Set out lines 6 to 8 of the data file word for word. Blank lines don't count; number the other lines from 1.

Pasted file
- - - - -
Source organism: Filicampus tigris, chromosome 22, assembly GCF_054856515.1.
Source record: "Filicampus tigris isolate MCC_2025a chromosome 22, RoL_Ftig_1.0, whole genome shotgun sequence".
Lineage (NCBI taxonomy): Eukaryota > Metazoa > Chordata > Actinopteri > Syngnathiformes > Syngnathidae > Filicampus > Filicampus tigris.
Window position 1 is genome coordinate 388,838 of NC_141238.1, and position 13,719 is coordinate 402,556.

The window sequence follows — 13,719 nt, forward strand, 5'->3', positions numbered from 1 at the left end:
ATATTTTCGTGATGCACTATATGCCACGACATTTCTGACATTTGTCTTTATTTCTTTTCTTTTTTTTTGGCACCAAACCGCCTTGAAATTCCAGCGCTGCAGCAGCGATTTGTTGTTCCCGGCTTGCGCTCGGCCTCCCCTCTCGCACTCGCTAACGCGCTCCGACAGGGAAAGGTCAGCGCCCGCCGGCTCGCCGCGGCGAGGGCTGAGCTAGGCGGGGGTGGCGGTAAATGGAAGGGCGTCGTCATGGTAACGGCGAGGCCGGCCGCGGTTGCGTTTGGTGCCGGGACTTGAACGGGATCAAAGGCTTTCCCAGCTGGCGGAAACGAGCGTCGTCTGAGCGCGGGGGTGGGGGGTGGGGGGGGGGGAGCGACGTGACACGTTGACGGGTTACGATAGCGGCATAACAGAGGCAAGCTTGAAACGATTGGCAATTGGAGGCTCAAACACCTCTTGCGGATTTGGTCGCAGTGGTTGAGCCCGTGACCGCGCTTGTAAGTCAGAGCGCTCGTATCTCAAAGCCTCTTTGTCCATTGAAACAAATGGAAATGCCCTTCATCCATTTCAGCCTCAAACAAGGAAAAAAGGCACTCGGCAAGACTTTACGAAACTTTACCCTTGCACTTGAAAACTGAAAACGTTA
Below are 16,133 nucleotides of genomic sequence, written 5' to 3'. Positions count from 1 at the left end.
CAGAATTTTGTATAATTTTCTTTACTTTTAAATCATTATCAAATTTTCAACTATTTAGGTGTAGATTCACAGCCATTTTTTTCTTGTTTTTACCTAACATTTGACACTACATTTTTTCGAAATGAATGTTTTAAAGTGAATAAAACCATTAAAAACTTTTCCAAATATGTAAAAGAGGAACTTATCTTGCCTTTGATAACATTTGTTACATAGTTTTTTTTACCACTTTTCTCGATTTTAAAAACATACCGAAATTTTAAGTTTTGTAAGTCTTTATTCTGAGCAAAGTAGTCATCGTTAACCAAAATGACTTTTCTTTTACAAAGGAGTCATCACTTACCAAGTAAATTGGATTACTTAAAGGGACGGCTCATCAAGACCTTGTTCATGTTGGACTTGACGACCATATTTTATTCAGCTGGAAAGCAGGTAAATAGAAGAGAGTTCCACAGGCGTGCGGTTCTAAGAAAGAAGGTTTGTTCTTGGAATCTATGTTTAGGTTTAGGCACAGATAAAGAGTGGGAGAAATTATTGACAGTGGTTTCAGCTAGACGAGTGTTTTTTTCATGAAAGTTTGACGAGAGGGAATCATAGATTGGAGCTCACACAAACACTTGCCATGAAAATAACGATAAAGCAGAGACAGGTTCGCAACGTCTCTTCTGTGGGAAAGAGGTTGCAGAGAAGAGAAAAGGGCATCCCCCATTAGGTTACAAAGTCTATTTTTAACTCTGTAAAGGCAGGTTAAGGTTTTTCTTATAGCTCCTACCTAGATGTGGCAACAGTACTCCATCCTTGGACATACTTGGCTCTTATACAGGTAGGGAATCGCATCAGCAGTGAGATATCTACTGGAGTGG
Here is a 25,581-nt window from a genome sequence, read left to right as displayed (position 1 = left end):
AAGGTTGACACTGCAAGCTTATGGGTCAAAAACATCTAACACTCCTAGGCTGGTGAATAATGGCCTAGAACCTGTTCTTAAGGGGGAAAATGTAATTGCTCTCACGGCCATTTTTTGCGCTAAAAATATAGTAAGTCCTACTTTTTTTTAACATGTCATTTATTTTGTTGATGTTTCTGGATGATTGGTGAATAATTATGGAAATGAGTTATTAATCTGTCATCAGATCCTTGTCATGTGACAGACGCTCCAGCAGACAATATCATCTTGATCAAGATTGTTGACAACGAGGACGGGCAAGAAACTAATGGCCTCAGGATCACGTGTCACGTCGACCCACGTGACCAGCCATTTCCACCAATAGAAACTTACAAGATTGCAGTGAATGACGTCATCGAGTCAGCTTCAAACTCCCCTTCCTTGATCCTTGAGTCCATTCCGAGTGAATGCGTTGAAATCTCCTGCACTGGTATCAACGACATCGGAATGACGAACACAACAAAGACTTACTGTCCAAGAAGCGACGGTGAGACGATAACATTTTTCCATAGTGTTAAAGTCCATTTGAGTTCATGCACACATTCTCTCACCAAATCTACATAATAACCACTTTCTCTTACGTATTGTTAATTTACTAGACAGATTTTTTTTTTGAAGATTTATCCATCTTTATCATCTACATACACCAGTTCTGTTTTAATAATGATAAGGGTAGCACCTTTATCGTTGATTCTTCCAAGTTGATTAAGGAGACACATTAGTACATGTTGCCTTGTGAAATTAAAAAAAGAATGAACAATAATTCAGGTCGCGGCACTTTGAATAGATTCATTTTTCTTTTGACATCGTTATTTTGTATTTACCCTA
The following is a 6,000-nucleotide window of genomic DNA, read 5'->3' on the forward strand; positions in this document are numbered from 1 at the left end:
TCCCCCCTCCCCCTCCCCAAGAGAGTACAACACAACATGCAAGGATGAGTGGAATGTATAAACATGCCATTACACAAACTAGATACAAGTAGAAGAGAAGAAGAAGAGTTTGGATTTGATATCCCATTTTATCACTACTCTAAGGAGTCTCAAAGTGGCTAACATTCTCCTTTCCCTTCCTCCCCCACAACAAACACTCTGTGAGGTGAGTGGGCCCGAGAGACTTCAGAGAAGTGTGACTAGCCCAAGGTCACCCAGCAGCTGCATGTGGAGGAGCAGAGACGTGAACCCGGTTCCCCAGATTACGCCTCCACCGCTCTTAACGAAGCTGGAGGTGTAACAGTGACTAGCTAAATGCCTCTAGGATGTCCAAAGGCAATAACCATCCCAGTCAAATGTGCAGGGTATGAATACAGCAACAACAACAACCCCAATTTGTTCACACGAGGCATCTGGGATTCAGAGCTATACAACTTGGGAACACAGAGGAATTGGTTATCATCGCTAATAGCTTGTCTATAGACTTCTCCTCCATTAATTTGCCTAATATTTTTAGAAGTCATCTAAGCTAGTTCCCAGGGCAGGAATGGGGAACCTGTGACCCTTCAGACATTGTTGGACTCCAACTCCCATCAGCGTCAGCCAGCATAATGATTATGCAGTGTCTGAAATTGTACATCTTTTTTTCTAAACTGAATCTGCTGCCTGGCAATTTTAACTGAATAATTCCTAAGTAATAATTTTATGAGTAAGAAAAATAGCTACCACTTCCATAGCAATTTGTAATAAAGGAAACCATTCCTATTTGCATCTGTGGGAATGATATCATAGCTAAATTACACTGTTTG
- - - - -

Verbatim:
ATATTTTCGTGATGCACTATATGCCACGACATTTCTGACATTTGTCTTTATTTCTTTTCTTTTTTTTTGGCACCAAACCGCCTTGAAATTCCAGCGCTGCAGCAGCGATTTGTTGTTCCCGGCTTGCGCTCGGCCTCCCCTCTCGCACTCGCTAACGCGCTCCGACAGGGAAAGGTCAGCGCCCGCCGGCTCGCCGCGGCGAGGGCTGAGCTAGGCGGGGGTGGCGGTAAATGGAAGGGCGTCGTCATGGTAACGGCGAGGCCGGCCGCGGTTGCGTTTGGTGCCGGGACTTGAACGGGATCAAAGGCTTTCCCAGCTGGCGGAAACGAGCGTCGTCTGAGCGCGGGGGTGGGGGGTGGGGGGGGGGGAGCGACGTGACACGTTGACGGGTTACGATAGCGGCATAACAGAGGCAAGCTTGAAACGATTGGCAATTGGAGGCTCAAACACCTCTTGCGGATTTGGTCGCAGTGGTTGAGCCCGTGACCGCGCTTGTAAGTCAGAGCGCTCGTATCTCAAAGCCTCTTTGTCCATTGAAACAAATGGAAATGCCCTTCATCCATTTCAGCCTCAAACAAGGAAAAAAGGCACTCGGCAAGACTTTACGAAACTTTACCCTTGCACTTGAAAACTGAAAACGTTA
Below are 16,133 nucleotides of genomic sequence, written 5' to 3'. Positions count from 1 at the left end.
CAGAATTTTGTATAATTTTCTTTACTTTTAAATCATTATCAAATTTTCAACTATTTAGGTGTAGATTCACAGCCATTTTTTTCTTGTTTTTACCTAACATTTGACACTACATTTTTTCGAAATGAATGTTTTAAAGTGAATAAAACCATTAAAAACTTTTCCAAATATGTAAAAGAGGAACTTATCTTGCCTTTGATAACATTTGTTACATAGTTTTTTTTACCACTTTTCTCGATTTTAAAAACATACCGAAATTTTAAGTTTTGTAAGTCTTTATTCTGAGCAAAGTAGTCATCGTTAACCAAAATGACTTTTCTTTTACAAAGGAGTCATCACTTACCAAGTAAATTGGATTACTTAAAGGGACGGCTCATCAAGACCTTGTTCATGTTGGACTTGACGACCATATTTTATTCAGCTGGAAAGCAGGTAAATAGAAGAGAGTTCCACAGGCGTGCGGTTCTAAGAAAGAAGGTTTGTTCTTGGAATCTATGTTTAGGTTTAGGCACAGATAAAGAGTGGGAGAAATTATTGACAGTGGTTTCAGCTAGACGAGTGTTTTTTTCATGAAAGTTTGACGAGAGGGAATCATAGATTGGAGCTCACACAAACACTTGCCATGAAAATAACGATAAAGCAGAGACAGGTTCGCAACGTCTCTTCTGTGGGAAAGAGGTTGCAGAGAAGAGAAAAGGGCATCCCCCATTAGGTTACAAAGTCTATTTTTAACTCTGTAAAGGCAGGTTAAGGTTTTTCTTATAGCTCCTACCTAGATGTGGCAACAGTACTCCATCCTTGGACATACTTGGCTCTTATACAGGTAGGGAATCGCATCAGCAGTGAGATATCTACTGGAGTGG